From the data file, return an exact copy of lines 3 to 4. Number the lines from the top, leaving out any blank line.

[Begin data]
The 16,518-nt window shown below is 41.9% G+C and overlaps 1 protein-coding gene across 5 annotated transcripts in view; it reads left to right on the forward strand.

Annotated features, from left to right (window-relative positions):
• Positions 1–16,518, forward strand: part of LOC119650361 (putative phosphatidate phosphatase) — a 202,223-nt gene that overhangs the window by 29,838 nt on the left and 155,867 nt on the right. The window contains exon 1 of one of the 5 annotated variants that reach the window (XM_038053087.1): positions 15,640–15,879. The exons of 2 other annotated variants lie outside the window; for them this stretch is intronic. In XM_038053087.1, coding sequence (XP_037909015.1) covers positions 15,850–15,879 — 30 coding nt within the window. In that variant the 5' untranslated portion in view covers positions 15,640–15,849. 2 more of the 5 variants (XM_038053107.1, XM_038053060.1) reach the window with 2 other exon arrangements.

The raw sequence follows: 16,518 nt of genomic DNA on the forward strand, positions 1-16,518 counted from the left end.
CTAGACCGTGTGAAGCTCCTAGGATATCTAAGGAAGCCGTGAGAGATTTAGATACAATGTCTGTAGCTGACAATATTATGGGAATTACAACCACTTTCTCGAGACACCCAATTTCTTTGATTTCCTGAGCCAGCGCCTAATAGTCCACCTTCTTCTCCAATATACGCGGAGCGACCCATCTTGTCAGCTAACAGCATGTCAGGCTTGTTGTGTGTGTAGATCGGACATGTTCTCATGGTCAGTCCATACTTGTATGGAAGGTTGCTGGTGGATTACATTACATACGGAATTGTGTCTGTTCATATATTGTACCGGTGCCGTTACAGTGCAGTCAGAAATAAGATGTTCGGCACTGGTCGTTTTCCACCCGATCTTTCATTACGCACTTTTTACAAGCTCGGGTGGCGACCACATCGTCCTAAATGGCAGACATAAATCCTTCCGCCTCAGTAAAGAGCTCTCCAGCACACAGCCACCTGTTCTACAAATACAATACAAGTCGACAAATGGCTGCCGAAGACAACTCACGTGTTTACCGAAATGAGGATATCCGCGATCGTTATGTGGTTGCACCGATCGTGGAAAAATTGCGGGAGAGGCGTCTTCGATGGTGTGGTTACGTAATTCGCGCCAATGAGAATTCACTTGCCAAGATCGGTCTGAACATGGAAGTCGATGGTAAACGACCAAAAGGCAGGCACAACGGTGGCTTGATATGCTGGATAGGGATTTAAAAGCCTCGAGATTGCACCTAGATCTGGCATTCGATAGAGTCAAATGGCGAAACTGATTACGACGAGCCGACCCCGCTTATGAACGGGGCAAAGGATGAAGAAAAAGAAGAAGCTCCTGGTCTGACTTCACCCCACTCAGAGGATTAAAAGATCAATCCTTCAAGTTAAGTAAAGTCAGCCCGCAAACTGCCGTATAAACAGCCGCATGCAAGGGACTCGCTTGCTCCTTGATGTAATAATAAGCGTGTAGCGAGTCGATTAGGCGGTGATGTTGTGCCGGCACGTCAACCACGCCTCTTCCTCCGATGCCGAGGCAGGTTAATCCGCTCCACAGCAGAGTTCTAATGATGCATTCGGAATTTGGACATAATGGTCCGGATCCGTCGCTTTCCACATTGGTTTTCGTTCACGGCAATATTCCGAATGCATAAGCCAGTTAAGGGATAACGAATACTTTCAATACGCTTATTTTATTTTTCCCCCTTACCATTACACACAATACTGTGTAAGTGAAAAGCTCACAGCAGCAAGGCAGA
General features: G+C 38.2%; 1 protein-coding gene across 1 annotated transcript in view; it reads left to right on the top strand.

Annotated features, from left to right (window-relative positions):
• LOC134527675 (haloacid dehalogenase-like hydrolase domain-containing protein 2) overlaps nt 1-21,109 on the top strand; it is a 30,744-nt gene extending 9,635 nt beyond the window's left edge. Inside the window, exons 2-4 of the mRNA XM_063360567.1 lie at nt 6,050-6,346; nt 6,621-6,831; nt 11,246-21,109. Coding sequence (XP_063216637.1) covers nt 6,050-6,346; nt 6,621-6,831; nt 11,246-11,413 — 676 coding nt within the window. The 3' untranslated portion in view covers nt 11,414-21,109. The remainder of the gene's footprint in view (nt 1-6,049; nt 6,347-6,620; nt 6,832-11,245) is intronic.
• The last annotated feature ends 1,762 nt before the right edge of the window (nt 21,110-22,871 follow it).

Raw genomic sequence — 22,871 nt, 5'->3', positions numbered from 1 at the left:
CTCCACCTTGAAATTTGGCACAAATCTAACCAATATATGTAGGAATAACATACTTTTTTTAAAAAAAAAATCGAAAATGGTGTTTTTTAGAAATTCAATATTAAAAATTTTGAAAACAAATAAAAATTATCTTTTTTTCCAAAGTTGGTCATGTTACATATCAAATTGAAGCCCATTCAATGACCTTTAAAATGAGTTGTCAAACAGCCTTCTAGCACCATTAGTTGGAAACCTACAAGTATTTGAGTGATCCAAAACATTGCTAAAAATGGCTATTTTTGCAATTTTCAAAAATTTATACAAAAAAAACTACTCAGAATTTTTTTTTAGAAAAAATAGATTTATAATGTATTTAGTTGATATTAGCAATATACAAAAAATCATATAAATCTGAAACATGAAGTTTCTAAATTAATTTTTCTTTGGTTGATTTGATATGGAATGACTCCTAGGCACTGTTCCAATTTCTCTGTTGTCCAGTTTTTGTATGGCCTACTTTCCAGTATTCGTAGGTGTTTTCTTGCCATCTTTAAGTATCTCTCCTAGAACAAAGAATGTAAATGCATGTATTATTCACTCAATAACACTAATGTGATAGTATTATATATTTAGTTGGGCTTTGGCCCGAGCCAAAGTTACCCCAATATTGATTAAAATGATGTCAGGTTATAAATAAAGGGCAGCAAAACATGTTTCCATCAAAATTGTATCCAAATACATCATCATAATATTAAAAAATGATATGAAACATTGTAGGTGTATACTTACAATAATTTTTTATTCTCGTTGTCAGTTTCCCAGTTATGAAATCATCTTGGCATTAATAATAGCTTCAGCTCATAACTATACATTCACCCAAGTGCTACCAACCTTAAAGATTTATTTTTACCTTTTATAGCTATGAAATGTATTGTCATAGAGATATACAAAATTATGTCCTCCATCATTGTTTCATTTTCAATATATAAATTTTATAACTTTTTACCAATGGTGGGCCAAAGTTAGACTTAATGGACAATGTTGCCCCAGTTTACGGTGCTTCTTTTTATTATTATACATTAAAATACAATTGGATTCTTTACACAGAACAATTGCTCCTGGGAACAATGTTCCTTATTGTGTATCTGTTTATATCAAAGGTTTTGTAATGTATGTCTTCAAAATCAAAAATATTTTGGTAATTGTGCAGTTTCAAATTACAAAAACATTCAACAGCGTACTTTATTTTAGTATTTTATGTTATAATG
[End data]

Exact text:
• Positions 1–16,518, forward strand: part of LOC119650361 (putative phosphatidate phosphatase) — a 202,223-nt gene that overhangs the window by 29,838 nt on the left and 155,867 nt on the right. The window contains exon 1 of one of the 5 annotated variants that reach the window (XM_038053087.1): positions 15,640–15,879. The exons of 2 other annotated variants lie outside the window; for them this stretch is intronic. In XM_038053087.1, coding sequence (XP_037909015.1) covers positions 15,850–15,879 — 30 coding nt within the window. In that variant the 5' untranslated portion in view covers positions 15,640–15,849. 2 more of the 5 variants (XM_038053107.1, XM_038053060.1) reach the window with 2 other exon arrangements.

The raw sequence follows: 16,518 nt of genomic DNA on the forward strand, positions 1-16,518 counted from the left end.